Sanjay Mallick, like many others who fall prey of false promises of lucrative foreign jobs, had left India for Malaysia in September this year. Little did the 27-year-old know that he would become a victim of a modern-day slavery of sorts.
Ongoing rescue efforts
He is one of the 62 Indians who was sent to Malaysia under the false pretence of securing a job. He was successfully brought back to India from Malaysia on Monday, November 12. The plight of the Indians in Malaysia was first brought to the notice of Kolkata-based NGO National Anti-Trafficking Committee, who also initiated the rescue efforts.
Sheikh Jinnar Ali, chairman of the NGO, while talking to The Logical Indian said that while Mallick is back, 25 others have been identified in various locations in Malaysia. “We are in talks with the Ministry Of External Affairs, the Prime Minister’s Office and the West Bengal Chief Minister’s Office to bring back those who are left stranded.” He informed that the 25 others will be brought back to India in three or four days.
Lured with a false promise
Mallick, a resident of Hoogly, in a conversation with Jinnar Ali, said that an agent had given him the offer and he is the one who lured Mallick to go to Malaysia to earn good money. Mallick said, “I had to give Rs 75,000 in cash to the agent, as he said that the amount is needed for visa and airfare.”
However, in Malaysia, upon arrival, their passports and visas was snatched and they were taken to Kuching, capital of the Malaysian state of Sarawak, he claimed. According to video messages that were sent via social media, those who were held captive in a single room were denied basic amenities like food and medical assistance. He claimed that the workers were “sold” by the Indian agent to a buyer in Malaysia where they were made to work as “slaves.”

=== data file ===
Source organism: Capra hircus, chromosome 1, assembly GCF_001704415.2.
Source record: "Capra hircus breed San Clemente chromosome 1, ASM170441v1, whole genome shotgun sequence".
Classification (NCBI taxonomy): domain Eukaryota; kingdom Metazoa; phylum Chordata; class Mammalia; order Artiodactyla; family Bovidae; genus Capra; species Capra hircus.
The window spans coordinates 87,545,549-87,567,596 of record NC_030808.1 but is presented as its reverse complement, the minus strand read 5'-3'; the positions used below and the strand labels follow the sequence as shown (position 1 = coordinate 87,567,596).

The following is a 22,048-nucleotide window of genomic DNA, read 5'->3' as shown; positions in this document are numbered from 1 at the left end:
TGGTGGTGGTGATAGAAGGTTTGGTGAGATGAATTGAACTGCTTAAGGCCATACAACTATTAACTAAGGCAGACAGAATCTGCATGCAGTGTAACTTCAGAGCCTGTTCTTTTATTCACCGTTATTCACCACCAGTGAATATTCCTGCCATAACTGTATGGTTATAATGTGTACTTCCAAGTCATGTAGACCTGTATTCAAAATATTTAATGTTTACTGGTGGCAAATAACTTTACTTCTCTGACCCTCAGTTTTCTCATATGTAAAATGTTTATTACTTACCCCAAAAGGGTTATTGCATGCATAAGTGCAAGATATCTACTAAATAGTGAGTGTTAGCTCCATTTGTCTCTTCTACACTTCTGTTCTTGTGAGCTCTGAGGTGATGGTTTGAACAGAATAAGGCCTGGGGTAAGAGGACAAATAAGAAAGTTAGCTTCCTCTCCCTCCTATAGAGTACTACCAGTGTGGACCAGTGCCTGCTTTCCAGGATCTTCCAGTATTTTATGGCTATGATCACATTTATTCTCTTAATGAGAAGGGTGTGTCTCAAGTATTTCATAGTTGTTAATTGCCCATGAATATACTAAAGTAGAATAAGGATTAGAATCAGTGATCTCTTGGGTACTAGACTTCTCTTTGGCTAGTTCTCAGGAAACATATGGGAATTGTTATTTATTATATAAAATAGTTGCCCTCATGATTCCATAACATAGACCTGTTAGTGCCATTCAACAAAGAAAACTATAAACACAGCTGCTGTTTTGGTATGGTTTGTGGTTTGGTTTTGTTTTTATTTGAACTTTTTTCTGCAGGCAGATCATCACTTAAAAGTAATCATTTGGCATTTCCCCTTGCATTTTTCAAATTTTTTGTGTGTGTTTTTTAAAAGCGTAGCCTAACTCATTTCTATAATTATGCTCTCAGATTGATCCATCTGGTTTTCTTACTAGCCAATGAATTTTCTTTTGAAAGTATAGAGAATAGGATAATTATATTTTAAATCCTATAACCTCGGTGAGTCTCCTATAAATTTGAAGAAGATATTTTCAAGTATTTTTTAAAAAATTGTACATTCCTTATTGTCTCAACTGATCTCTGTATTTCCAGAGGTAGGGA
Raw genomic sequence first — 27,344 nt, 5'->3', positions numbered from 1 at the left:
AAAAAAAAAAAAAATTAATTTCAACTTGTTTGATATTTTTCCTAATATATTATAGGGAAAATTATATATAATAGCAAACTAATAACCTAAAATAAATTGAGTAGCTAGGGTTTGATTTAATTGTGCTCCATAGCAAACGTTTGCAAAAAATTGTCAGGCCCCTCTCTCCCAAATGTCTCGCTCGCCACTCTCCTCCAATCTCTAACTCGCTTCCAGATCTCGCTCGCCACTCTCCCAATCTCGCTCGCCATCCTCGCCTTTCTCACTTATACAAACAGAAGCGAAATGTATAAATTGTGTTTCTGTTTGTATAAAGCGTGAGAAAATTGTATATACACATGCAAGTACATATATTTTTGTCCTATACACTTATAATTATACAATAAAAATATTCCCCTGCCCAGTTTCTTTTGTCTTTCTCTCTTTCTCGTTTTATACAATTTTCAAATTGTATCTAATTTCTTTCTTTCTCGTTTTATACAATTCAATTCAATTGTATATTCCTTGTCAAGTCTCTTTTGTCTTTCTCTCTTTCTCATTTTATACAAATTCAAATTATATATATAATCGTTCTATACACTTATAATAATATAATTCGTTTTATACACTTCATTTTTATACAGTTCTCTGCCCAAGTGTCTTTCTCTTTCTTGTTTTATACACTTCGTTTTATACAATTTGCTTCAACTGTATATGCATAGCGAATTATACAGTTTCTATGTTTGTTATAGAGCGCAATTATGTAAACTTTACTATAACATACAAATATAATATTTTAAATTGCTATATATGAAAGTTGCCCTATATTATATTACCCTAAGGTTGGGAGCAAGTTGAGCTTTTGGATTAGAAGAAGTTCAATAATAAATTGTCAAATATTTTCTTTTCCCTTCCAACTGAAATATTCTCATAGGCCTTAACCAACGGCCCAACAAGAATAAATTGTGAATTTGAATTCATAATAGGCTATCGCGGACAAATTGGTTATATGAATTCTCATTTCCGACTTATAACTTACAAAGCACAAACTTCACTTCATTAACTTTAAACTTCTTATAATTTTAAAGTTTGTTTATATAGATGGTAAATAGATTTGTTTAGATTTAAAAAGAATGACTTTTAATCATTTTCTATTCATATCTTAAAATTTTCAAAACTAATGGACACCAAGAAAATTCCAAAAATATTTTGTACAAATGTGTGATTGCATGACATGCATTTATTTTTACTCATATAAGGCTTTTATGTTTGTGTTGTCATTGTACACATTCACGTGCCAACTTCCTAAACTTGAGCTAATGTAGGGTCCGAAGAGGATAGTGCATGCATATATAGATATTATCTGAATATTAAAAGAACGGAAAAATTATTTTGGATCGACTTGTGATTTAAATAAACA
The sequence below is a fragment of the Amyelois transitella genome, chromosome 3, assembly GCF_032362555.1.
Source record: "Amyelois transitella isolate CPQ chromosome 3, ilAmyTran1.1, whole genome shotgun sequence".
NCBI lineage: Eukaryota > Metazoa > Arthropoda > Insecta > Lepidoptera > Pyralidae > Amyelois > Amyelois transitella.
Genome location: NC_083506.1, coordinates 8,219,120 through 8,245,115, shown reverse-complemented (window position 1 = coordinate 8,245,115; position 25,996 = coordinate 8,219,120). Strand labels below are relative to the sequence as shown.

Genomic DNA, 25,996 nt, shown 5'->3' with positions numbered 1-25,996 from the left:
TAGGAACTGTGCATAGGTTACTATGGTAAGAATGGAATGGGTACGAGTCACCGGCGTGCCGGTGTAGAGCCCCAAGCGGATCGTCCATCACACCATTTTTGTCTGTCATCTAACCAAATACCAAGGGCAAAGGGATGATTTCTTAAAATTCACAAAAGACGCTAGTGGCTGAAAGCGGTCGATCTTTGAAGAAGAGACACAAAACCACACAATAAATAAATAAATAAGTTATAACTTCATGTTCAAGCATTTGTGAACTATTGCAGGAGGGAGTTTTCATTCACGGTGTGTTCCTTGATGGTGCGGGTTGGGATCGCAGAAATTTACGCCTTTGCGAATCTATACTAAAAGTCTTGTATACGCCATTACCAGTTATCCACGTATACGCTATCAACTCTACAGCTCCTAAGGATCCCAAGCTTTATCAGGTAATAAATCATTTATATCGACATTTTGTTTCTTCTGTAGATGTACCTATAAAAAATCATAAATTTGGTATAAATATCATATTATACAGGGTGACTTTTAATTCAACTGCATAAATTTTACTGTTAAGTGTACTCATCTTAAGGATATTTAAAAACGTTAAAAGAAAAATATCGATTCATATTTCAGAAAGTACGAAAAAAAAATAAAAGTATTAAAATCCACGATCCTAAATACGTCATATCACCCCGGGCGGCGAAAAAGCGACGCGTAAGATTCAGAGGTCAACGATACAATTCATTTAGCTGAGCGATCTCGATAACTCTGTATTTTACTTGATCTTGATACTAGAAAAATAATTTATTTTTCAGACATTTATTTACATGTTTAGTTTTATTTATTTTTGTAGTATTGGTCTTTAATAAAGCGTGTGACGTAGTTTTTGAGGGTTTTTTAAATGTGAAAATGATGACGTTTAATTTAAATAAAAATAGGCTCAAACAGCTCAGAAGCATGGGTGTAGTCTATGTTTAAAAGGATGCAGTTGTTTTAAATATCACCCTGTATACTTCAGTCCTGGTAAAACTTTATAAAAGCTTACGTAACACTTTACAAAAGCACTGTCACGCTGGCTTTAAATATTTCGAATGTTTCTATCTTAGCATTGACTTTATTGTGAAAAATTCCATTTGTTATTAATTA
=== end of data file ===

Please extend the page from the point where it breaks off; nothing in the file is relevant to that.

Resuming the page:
Mallick informed that he has worked for seven days, the payment of which came after one month and while the agent in India promised them good pay in exchange of light laborious work, Mallick and others were made to perform difficult tasks, which were not a part of his job description. “They made us carry iron materials which weighed 50 to 60 kgs,” he claimed. Moreover, the men expressed their wishes to return to India, those who were handling them in Malaysia demanded large sums of money in exchange.
The Indian Express spoke to one of the agents in India, Kabir Hussain, who has struck a deal with Mallick earlier and said that their passports might have had been taken for paperwork purposes and since the workers were there on a contract, they will have to give a penalty.
Out of the 61 who are still stuck in Malaysia, 31 are from different districts of West Bengal, while the rest are from Rajasthan, said Jinnar Ali.
Modern-day slavery or trafficking is a big problem in India. Like Sanjay and the 61 others, many Indians, in search of a job and good money are entrapped by agents with ulterior motives.
Source: The Logical Indian
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